Philadelphia has been a major player in the political arena of the United States since the time of the Revolution. The Pennsylvania State House, now known as Independence Hall, was the site of the signing of the Declaration of Independence in 1776 and the Constitutional Convention in 1787. It was here that 56 brave men risked “their lives, their fortune, and their sacred honor” to launch the colonies to independence. Eleven years later, representatives from 12 states gathered at this same location to shape the Constitution of the United States, create a unified nation, and design a form of government never seen before. The Museum of the American Revolution offers an in-depth exploration of this history. Located just three blocks from Independence Hall, this high-tech museum brings to life the drama of the Revolution and its impact on the formation of the United States.
The surge of interest in the Republican Party presidency is a testament to the influence that this Florida-based political group has had on the Republican Party. Congress met in Philadelphia for ten years, testing the soundness of the Constitution and laying the foundation for future political practice. Political machines emerged after the Civil War, becoming increasingly sophisticated in their manipulation of political processes, particularly through new immigrant groups. Despite Philadelphia's financial importance, it was home to both the First and Second Banks of the United States, and its rapid settlement of upstate New York and subsequent expansion caused its growth to outpace that of Philadelphia. Politically, Philadelphia was dominated by the Republican Party, which had developed a powerful political machine. President George Washington recognized that “the liberal sentiment toward others, which characterizes all political and religious denominations of men in this country, is unparalleled in the history of nations.”Philadelphia was also known for its political corruption.
World War II brought about changes in industries, populations, and politics in many urban areas of the United States, including Philadelphia. Jews occupied an important place in its political and economic life, yet they were still excluded from most cities and country clubs that represented old Philadelphia society. U. S. policy was no longer focused on Philadelphia after the Constitutional Convention of May 1787. Built between 1903 and 1914, Roosevelt Boulevard began in an era of political corruption but became a vital factor in Northeast Philadelphia's subsequent development.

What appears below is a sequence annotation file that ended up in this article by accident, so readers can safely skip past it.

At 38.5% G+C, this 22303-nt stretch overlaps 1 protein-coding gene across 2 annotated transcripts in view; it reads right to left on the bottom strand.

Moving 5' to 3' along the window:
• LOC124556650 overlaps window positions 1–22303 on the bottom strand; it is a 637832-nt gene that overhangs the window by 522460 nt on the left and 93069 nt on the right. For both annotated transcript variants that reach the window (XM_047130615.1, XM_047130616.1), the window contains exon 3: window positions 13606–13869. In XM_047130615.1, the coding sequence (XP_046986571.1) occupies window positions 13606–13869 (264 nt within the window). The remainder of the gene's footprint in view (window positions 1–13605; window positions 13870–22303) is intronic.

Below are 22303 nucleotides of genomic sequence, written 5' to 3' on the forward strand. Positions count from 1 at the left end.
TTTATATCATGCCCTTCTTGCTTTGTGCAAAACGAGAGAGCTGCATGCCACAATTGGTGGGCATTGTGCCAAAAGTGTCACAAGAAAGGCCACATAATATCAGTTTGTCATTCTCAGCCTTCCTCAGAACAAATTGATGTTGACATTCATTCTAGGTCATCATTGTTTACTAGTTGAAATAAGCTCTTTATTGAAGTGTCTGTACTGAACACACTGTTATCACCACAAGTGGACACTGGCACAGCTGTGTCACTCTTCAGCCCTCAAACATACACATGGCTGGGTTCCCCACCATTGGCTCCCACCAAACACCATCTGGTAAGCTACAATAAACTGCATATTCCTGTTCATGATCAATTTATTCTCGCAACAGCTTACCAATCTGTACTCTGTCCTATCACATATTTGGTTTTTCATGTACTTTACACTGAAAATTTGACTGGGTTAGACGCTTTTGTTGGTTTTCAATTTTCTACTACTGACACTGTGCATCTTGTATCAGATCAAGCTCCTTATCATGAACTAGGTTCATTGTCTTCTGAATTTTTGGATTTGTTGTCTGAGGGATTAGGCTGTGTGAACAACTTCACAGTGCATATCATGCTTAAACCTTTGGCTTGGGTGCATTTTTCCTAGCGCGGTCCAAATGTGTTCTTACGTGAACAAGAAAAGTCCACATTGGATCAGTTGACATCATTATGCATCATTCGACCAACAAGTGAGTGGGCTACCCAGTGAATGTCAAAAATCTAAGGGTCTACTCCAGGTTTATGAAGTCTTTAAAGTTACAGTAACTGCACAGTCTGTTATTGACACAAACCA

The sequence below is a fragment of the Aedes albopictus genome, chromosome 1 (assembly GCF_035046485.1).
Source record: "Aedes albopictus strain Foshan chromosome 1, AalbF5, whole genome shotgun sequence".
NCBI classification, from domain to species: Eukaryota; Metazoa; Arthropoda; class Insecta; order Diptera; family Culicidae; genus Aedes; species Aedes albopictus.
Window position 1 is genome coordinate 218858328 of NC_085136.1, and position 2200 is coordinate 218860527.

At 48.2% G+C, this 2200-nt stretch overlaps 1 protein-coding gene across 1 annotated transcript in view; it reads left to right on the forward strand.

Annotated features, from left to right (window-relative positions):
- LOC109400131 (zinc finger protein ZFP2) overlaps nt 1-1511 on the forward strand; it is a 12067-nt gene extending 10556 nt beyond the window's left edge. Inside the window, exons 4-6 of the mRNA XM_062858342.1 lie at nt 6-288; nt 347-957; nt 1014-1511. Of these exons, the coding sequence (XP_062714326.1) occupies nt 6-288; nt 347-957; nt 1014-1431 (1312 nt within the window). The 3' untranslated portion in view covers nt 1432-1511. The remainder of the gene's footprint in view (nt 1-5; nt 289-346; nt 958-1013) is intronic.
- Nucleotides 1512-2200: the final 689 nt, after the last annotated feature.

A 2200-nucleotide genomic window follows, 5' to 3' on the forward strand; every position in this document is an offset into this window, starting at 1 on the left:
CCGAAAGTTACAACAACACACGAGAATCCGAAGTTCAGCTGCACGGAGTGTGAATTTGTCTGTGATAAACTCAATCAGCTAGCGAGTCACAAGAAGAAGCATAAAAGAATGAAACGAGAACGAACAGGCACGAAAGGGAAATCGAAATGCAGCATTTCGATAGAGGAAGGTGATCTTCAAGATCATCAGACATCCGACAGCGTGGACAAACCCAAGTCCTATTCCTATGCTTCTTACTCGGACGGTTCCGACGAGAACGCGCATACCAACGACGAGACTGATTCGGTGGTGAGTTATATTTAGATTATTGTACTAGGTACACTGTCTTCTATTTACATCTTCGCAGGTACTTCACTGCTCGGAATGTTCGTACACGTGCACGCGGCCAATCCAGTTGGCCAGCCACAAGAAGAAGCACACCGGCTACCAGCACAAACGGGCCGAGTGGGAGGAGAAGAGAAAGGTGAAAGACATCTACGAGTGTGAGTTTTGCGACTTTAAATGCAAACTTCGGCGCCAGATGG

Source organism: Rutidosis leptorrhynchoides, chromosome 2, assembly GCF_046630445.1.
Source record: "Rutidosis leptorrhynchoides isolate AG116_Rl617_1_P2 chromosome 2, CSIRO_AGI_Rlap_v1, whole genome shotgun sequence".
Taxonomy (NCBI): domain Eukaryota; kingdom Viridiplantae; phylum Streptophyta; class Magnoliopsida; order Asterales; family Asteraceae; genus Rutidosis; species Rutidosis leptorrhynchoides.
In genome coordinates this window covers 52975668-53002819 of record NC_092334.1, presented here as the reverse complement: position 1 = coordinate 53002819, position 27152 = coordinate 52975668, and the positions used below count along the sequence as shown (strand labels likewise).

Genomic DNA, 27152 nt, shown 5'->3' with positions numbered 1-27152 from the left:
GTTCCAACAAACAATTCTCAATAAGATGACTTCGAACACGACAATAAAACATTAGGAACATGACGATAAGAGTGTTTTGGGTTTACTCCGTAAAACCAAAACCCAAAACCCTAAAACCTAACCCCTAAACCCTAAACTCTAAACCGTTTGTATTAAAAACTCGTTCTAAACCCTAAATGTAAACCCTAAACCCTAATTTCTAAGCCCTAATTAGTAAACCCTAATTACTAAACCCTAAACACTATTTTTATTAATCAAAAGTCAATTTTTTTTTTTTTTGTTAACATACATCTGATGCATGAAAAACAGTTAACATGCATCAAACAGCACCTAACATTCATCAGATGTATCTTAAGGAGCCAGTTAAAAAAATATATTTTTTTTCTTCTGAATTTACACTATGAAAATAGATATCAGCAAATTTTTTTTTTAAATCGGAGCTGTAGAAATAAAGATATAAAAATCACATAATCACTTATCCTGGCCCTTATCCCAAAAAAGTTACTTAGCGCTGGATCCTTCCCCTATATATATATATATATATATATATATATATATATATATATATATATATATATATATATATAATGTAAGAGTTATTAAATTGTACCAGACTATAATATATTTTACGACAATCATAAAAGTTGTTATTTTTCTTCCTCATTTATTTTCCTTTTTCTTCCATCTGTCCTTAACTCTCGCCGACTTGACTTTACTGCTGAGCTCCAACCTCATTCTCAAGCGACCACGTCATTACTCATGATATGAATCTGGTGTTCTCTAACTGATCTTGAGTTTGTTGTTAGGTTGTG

During the Cold War (1947-1979), Philadelphia served as a first line of defense against international political and military tension. Today, there are many iconic places in Philadelphia with deep-seated connections to American politics. Local 98, a powerful union of electrical workers in Philadelphia, recently rejected a candidate backed by former leader John Johnny Doc Dougherty in an election on Saturday. Philadelphia has been at the forefront of American politics since its inception. From its role as host to some of America's most important historical events such as the signing of the Declaration of Independence and Constitutional Convention to its more recent involvement with powerful political machines and unions like Local 98, Philadelphia has been an integral part of American politics for centuries. The city's rich history has shaped its current political landscape and continues to influence national politics today. From its role as a major player during World War II to its current status as a key battleground state during presidential elections, Philadelphia's importance to American politics cannot be overstated.